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Dr. Susan Piacenza

Biography:

Dr. Susan Piacenza is an Assistant Professor in the Biology Department, and her research uses quantitative methods to provide solutions for marine conservation problems. Her particular interests include population resilience and species recovery, evaluation of population dynamics that result from individual-based ecology, and integration of tools and methods to understand species ecology, distributions, and response to management strategies. She prefers to focus on conservation success stories and find ways to apply them to find solutions for communities and species still at risk.

She is motivated more by interesting conservation problems, rather than taxa or community type. Her Ph.D. research specifically focused on models to improve how green sea turtles, an US ESA threatened species, are monitored to increase the accuracy of population assessments. Her future research foci include extending my Monitoring Strategy Evaluation tool (MoSE) to include spatial dynamics, and to apply the modeling framework to other species, particularly those with limited detection or difficulty in effective monitoring. She plans to evaluate spatio-temporal variability in life history traits of recovering marine species, and to continue developing tools for prospective evaluation of marine spatial planning.

Degrees & Institutions:

Ph.D. Oregon State University
M.S. University of South Florida
B.S. University of Minnesota

Research:

Piacenza's research uses quantitative methods to provide solutions for marine conservation problems. Her particular interests include population resilience and species recovery, evaluation of population dynamics that result from individual-based ecology, and integration of tools and methods to understand species ecology, distributions, and response to management strategies. She prefers to focus on conservation success stories and find ways to apply them to find solutions for communities and species still at risk.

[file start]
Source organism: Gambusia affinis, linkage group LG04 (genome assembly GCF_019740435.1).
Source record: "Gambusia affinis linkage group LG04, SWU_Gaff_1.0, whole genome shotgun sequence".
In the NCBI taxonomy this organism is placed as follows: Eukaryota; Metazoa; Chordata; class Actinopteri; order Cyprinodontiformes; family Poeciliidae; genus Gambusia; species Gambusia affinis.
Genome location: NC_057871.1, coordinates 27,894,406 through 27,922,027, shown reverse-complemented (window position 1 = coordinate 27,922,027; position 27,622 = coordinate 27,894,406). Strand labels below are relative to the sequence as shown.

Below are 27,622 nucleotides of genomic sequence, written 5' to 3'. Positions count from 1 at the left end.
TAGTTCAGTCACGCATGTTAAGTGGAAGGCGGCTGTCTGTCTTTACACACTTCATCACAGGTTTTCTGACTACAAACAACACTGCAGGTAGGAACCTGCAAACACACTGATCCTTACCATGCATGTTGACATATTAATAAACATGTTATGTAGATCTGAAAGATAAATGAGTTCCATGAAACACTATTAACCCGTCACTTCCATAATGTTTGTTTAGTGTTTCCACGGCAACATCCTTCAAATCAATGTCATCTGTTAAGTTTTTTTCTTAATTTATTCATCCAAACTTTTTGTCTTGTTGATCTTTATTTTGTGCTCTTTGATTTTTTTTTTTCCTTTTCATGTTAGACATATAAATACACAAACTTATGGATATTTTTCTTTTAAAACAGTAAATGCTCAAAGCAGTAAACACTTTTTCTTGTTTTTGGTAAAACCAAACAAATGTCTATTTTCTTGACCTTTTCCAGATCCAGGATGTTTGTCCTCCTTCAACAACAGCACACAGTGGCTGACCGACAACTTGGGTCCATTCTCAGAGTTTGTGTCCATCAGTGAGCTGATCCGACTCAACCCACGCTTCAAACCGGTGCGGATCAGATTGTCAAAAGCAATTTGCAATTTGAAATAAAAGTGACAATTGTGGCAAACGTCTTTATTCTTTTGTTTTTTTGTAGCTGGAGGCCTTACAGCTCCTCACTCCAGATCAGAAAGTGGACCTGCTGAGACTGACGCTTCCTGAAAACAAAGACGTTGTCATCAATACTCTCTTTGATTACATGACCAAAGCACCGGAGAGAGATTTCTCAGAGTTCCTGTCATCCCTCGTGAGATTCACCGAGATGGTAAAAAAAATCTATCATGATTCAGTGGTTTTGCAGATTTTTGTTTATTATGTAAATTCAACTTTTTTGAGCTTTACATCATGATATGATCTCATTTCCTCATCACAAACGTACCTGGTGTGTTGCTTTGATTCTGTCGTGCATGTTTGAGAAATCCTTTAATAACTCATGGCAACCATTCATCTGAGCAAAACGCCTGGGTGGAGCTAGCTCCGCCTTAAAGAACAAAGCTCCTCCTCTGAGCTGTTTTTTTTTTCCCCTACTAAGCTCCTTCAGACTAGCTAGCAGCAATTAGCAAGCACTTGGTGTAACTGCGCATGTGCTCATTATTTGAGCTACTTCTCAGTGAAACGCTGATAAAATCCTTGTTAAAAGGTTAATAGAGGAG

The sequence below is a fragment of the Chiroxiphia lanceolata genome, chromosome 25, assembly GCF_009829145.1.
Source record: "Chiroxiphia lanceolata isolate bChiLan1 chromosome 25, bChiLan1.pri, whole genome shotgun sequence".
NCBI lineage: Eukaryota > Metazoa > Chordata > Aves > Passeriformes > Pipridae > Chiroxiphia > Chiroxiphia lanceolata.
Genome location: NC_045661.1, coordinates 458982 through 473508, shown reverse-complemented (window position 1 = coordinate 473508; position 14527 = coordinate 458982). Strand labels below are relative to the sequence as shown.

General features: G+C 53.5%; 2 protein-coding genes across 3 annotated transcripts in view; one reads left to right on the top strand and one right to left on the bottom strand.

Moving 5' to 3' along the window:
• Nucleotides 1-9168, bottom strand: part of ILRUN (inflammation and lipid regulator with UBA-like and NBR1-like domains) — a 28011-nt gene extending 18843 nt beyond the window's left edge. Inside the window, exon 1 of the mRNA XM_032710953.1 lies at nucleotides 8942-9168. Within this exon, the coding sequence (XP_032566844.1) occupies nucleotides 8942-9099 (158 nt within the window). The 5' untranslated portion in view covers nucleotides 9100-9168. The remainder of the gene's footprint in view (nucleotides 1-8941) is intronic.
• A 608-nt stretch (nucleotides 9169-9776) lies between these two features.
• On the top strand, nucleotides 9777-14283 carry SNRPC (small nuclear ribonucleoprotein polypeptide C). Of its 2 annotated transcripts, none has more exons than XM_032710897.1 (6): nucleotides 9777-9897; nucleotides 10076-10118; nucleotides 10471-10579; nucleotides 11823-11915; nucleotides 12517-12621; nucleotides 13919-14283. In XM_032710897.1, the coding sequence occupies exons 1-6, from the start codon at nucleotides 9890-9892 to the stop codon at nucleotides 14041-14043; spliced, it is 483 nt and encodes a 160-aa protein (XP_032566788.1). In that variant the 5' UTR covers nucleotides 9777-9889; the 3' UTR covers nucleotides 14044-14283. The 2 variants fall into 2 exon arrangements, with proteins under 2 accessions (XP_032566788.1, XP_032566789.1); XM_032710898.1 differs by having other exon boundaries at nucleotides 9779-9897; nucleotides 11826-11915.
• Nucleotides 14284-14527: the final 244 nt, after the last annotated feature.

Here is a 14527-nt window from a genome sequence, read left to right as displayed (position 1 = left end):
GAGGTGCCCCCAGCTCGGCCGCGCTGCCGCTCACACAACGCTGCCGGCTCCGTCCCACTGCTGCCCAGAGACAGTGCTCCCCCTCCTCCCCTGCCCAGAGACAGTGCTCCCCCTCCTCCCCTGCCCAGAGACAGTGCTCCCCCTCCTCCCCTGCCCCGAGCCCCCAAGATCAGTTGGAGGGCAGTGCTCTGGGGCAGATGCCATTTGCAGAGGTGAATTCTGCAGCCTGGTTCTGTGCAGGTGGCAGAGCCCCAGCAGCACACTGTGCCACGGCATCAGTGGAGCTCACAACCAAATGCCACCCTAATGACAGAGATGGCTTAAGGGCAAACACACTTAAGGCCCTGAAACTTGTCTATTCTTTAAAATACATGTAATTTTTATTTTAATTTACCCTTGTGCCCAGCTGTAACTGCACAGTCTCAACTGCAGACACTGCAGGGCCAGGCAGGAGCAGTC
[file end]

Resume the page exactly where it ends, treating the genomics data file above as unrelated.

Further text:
Current Courses:

  • ZOO 4304C/5305C Marine Vertebrate Zoology

Keywords: quantitative methods, marine conservation problems, population resilience, species recovery, evaluation of population dynamics, individual-based ecology, integration of tools, methods to understand species ecology, distributions, response to management strategies, conservation success stories, solutions for communities and species at risk, models to improve how green sea turtles, US ESA threatened species, monitored, population assessments, Monitoring Strategy Evaluation tool (MoSE), spatial dynamics, modeling framework, limited detection, effective monitoring, spatio-temporal variability, life history traits, recovering marine species, developing tools, evaluation of marine spatial planning

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